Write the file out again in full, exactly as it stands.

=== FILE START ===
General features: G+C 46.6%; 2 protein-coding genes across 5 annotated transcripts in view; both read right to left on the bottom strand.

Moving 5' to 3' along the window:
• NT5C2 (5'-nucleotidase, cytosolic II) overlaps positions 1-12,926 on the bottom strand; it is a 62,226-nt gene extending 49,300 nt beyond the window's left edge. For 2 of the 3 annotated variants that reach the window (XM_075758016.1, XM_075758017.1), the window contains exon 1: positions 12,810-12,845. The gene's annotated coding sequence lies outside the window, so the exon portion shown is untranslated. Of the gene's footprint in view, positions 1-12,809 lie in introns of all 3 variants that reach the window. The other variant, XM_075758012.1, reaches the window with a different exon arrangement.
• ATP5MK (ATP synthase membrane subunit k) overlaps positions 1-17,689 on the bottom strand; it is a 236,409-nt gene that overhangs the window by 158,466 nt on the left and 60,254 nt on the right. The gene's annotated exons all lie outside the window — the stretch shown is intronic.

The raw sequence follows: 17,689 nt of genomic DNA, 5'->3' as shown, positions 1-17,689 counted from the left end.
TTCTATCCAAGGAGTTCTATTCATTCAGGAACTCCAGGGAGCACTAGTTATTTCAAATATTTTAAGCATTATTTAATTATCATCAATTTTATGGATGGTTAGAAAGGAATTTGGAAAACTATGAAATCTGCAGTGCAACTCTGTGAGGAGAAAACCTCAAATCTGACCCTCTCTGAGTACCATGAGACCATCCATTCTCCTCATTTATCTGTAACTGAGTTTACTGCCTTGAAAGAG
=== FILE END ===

General features: G+C 46.6%; 2 protein-coding genes across 5 annotated transcripts in view; both read right to left on the bottom strand.

Moving 5' to 3' along the window:
• NT5C2 (5'-nucleotidase, cytosolic II) overlaps positions 1-12,926 on the bottom strand; it is a 62,226-nt gene extending 49,300 nt beyond the window's left edge. For 2 of the 3 annotated variants that reach the window (XM_075758016.1, XM_075758017.1), the window contains exon 1: positions 12,810-12,845. The gene's annotated coding sequence lies outside the window, so the exon portion shown is untranslated. Of the gene's footprint in view, positions 1-12,809 lie in introns of all 3 variants that reach the window. The other variant, XM_075758012.1, reaches the window with a different exon arrangement.
• ATP5MK (ATP synthase membrane subunit k) overlaps positions 1-17,689 on the bottom strand; it is a 236,409-nt gene that overhangs the window by 158,466 nt on the left and 60,254 nt on the right. The gene's annotated exons all lie outside the window — the stretch shown is intronic.

The raw sequence follows: 17,689 nt of genomic DNA, 5'->3' as shown, positions 1-17,689 counted from the left end.
TTCTATCCAAGGAGTTCTATTCATTCAGGAACTCCAGGGAGCACTAGTTATTTCAAATATTTTAAGCATTATTTAATTATCATCAATTTTATGGATGGTTAGAAAGGAATTTGGAAAACTATGAAATCTGCAGTGCAACTCTGTGAGGAGAAAACCTCAAATCTGACCCTCTCTGAGTACCATGAGACCATCCATTCTCCTCATTTATCTGTAACTGAGTTTACTGCCTTGAAAGAG